You’ve seen the placards with smiling, well-coiffed people, beaming down from stop signs and hydro poles across the city — it’s municipal election season. On November 5, Montreal will elect a mayor and a host of other representatives who will effectively run the city for the next four years, and it’ll be either Denis Coderre (Montreal’s mayor since 2013) or Valérie Plante (his opponent).
These kinds of city elections are more typically ignored by the average citizen — they have lower turnouts than provincial or federal elections (just 47 per cent in 2013, behind Toronto’s 60 percent, which was probably inflated by the very public and drawn-out Rob Ford saga).
It’s not clear if people pay less attention because there’s less money to blow on advertising because the candidates are less famous (no Trudeaus, obviously), or just because people dismiss them as boring. But they do have a tangible impact on everyday life.
City governments take responsibility for things like public transit (the metro and buses), roads and bike lanes (including potholes and all that construction, except for major highways), the police and fire services, garbage collection, certain major events, and parks. They can also burn taxpayer money (a problem in the past for Montreal) through corruption, and they have some sway over taxes, too (mostly for property owners, although a landlord’s tax bill might logically affect the amount of rent they might ask for).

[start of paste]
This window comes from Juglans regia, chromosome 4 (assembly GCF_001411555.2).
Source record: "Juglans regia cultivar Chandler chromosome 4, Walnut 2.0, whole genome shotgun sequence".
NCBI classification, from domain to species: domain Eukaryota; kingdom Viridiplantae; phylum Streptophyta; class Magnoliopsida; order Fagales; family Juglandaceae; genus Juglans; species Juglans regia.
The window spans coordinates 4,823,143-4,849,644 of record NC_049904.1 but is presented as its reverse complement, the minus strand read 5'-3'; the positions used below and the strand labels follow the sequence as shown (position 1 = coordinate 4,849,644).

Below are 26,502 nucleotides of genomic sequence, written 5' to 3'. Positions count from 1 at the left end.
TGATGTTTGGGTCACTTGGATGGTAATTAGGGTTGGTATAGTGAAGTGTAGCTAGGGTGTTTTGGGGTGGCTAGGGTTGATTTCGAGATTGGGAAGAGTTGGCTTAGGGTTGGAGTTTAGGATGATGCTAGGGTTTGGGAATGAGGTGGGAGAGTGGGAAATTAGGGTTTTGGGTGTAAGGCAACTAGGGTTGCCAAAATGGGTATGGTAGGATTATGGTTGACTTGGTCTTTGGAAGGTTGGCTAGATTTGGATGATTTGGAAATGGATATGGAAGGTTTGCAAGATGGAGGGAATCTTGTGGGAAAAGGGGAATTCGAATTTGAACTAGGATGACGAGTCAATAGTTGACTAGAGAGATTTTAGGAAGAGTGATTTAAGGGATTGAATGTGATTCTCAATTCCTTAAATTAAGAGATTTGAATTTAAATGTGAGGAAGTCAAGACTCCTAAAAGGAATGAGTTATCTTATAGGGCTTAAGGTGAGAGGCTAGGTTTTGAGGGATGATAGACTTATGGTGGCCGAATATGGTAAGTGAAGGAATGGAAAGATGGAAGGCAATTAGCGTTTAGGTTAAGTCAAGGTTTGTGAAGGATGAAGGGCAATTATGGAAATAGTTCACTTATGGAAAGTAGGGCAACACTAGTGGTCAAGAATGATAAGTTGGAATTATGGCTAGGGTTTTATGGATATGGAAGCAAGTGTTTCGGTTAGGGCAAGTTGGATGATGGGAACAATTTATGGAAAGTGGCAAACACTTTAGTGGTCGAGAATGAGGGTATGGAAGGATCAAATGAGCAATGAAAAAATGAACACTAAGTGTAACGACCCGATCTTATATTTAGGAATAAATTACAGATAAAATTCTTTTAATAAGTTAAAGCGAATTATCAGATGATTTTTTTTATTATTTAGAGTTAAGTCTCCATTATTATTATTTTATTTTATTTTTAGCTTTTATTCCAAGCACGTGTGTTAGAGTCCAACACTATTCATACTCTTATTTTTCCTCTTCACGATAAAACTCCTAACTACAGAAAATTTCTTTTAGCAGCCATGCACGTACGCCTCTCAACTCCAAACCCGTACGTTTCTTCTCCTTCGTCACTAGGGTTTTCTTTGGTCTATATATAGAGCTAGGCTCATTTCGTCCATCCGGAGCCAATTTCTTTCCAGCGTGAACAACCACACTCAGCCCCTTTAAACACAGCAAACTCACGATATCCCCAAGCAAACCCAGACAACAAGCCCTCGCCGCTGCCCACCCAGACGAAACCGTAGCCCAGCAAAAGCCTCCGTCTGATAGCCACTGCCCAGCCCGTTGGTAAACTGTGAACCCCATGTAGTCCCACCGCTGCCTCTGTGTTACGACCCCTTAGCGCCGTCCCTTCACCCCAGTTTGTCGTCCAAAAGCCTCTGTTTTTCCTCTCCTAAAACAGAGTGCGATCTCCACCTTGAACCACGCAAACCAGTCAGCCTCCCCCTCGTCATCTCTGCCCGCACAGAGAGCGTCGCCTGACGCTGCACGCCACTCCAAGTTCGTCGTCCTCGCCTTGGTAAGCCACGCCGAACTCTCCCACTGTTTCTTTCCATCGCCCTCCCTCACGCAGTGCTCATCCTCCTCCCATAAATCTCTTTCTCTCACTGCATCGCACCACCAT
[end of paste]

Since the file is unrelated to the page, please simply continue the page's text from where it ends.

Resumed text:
The big-ticket items like climate change or refugees aren’t on the table here. But if you want things like more buses to get around town, voting in municipal elections is the way to try to get it.
Montreal city politics are party-based — so although the system can seem confusing (there are 103 positions to fill, including the mayor, city councilors, and borough councilors), if you can figure out which party you prefer, you can comfortably go vote for them. This election, there are two — the incumbent mayor’s side, Equipe Denis Coderre, and opposition Projet Montréal, led by Valérie Plante (certain small parties might pick up a few specific council seats, but these are the big players for mayor).
Let’s start with the challenger: Plante was elected to city council in 2013 after a very ground-level campaign (think knocking on doors, convincing people to vote), in a district east of downtown. That fits with Projet Montreal’s general approach — they come across as a grassroots party, more focused on projects that would make specific differences to citizens and communities, and less focused on making a glitzy, glamorous Montreal (something the 375th celebrations arguably tried to do).
That doesn’t mean they’re solely interested in planting a few trees and filling a few potholes: Plante’s team have some big-ticket proposals in their program. A big one is the construction of a new metro line, the Pink Line, running from Bonaventure metro diagonally across the Plateau and Rosemont, through to Montréal-Nord. Coderre laughed this off as an expensive idea that won’t happen — it’s true that building a new metro now would be vastly more expensive than 50 years ago when the original was made, but the planned light-rail line connecting the South Shore, downtown, and West Island (which would be open before the Pink Line) is solid proof that the city (and suburbs) aren’t beyond major new transit projects.